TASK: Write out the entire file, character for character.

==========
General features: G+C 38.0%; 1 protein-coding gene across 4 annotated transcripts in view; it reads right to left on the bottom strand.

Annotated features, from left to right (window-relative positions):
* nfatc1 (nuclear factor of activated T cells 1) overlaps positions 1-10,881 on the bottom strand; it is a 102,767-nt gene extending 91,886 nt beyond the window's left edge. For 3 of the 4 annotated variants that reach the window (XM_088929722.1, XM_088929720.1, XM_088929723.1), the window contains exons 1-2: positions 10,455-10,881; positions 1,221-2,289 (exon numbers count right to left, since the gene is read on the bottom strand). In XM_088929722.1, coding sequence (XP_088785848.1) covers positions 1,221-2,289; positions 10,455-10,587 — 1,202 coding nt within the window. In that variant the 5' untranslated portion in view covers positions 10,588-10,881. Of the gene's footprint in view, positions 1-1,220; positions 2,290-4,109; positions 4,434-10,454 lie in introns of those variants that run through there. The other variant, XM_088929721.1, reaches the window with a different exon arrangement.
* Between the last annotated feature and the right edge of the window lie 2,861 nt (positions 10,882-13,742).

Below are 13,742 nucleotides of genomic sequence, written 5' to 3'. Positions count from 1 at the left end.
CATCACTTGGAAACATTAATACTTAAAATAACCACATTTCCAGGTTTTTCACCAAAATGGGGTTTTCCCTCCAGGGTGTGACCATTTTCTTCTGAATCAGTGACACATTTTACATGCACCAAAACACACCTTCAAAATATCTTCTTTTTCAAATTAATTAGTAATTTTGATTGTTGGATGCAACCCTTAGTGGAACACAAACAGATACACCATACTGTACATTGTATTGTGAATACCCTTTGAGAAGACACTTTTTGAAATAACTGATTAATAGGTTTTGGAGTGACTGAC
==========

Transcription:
General features: G+C 38.0%; 1 protein-coding gene across 4 annotated transcripts in view; it reads right to left on the bottom strand.

Annotated features, from left to right (window-relative positions):
* nfatc1 (nuclear factor of activated T cells 1) overlaps positions 1-10,881 on the bottom strand; it is a 102,767-nt gene extending 91,886 nt beyond the window's left edge. For 3 of the 4 annotated variants that reach the window (XM_088929722.1, XM_088929720.1, XM_088929723.1), the window contains exons 1-2: positions 10,455-10,881; positions 1,221-2,289 (exon numbers count right to left, since the gene is read on the bottom strand). In XM_088929722.1, coding sequence (XP_088785848.1) covers positions 1,221-2,289; positions 10,455-10,587 — 1,202 coding nt within the window. In that variant the 5' untranslated portion in view covers positions 10,588-10,881. Of the gene's footprint in view, positions 1-1,220; positions 2,290-4,109; positions 4,434-10,454 lie in introns of those variants that run through there. The other variant, XM_088929721.1, reaches the window with a different exon arrangement.
* Between the last annotated feature and the right edge of the window lie 2,861 nt (positions 10,882-13,742).

Below are 13,742 nucleotides of genomic sequence, written 5' to 3'. Positions count from 1 at the left end.
CATCACTTGGAAACATTAATACTTAAAATAACCACATTTCCAGGTTTTTCACCAAAATGGGGTTTTCCCTCCAGGGTGTGACCATTTTCTTCTGAATCAGTGACACATTTTACATGCACCAAAACACACCTTCAAAATATCTTCTTTTTCAAATTAATTAGTAATTTTGATTGTTGGATGCAACCCTTAGTGGAACACAAACAGATACACCATACTGTACATTGTATTGTGAATACCCTTTGAGAAGACACTTTTTGAAATAACTGATTAATAGGTTTTGGAGTGACTGAC